File server security

    A network antivirus scanner designed to keep Windows file server protected and private so that business files and customer data remain secure.

    Your file server, a central computer/server where you store your shared data that is linked to the network is a key vulnerability: it’s packed full of potentially sensitive data that might not be stored anywhere else, and everyone may have access. As such it’s essential to protect with Windows file server protection, which can include antivirus software as well as approved operator groups and/or internal logins and firewalls. This may include permission management: who can and can’t upload, remove or copy files; exported file back-up; and ransomware prevention.



    File shredder

    A file shredder is a tool for permanently erasing files to ensure that they cannot be restored at a later date. This is done by repeatedly overwriting the file with meaningless data and is ideal when selling old devices.




    The first line of defence for a system or private network when connecting to the internet. A firewall is software or hardware designed to prevent unauthorised users or suspicious software from accessing a network. It acts as a barrier, only letting data pass through that it deems as safe.

    Software firewalls are often installed on individual devices. Hardware firewalls are usually positioned between a router and the internet connection to protect an entire network.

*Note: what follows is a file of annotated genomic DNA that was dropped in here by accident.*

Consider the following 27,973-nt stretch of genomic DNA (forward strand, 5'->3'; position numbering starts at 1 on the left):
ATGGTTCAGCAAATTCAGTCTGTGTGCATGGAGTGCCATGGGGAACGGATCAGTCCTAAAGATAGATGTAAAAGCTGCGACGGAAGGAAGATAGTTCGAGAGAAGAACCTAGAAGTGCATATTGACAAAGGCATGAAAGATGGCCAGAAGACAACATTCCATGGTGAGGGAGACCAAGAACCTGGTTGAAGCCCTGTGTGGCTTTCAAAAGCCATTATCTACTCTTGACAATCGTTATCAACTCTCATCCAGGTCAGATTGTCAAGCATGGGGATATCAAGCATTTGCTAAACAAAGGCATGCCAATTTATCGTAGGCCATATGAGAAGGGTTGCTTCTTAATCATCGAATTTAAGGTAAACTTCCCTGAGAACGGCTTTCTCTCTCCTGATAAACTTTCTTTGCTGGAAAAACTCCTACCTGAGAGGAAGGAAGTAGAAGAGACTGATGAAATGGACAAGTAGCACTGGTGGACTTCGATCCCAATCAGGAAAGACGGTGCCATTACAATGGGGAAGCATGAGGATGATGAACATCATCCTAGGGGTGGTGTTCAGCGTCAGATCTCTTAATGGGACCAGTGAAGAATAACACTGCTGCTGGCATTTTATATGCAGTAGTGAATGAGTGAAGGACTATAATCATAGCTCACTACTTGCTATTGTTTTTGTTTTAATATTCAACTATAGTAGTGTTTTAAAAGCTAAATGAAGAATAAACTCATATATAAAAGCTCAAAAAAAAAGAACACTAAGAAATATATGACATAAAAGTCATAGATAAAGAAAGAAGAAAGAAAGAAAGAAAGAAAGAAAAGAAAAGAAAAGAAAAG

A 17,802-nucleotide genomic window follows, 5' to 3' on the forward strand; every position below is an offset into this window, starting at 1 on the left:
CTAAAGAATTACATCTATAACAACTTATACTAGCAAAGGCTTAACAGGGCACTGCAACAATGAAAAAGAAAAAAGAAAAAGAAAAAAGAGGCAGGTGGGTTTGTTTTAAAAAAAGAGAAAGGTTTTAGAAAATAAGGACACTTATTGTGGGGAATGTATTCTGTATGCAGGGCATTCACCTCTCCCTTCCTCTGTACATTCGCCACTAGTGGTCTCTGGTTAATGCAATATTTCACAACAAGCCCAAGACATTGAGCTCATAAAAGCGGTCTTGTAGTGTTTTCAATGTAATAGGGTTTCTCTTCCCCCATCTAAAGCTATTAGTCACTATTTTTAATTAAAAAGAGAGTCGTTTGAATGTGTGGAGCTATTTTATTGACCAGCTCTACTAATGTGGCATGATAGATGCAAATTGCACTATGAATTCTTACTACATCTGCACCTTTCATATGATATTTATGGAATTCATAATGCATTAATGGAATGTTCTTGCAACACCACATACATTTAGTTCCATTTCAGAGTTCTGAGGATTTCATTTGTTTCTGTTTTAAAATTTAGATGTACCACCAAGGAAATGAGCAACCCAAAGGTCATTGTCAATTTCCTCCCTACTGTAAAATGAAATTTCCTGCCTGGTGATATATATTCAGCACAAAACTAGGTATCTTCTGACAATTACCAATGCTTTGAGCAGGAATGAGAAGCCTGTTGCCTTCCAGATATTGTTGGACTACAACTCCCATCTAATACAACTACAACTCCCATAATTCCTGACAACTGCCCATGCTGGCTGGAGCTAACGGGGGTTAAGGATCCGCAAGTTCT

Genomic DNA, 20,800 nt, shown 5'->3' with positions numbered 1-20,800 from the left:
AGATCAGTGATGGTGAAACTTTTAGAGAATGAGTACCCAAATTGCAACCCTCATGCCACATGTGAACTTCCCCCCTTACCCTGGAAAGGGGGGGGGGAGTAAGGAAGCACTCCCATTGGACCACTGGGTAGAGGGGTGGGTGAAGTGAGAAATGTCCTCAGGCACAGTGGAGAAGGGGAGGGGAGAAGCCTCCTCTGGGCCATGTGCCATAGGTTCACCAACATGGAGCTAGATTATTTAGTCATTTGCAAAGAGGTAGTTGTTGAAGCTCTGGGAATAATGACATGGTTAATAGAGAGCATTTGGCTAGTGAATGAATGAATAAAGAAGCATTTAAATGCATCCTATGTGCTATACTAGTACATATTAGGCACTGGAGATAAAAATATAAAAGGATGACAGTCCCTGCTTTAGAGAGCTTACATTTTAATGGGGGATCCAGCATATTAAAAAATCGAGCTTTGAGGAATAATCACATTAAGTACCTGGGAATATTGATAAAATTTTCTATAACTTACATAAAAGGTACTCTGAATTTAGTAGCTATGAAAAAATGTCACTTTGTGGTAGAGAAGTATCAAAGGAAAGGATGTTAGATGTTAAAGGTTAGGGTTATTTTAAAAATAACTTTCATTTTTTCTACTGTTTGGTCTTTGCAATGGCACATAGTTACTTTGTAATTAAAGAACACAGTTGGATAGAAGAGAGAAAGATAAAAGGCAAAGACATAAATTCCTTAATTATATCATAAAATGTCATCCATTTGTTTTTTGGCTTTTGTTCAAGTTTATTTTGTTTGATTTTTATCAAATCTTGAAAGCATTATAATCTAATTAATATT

Identity protection

    Working as a supplement to your current antivirus, identity protection looks at the actions of applications to identify suspicious behaviours and patterns and protect you from spyware and adware that could track personal and sensitive data.



    Link scanner

    A link scanner verifies the safety of a website before you click the link, so that you know your data won’t be stolen or your network compromised.



    Mobile Device Management (MDM)

    This is a tool for integrating mobile and Internet of Things (IoT) devices into the workplace network. Remote administrator privileges mean that you or a nominated person within your business will be able to ensure devices are updated and can be located or wiped if they are lost or stolen.




    Remote management

    By allowing your administrator to remotely install and update AVG protection across your entire network from a single location, Remote Management means that they can be sure that every device on your network is fully protected and updated.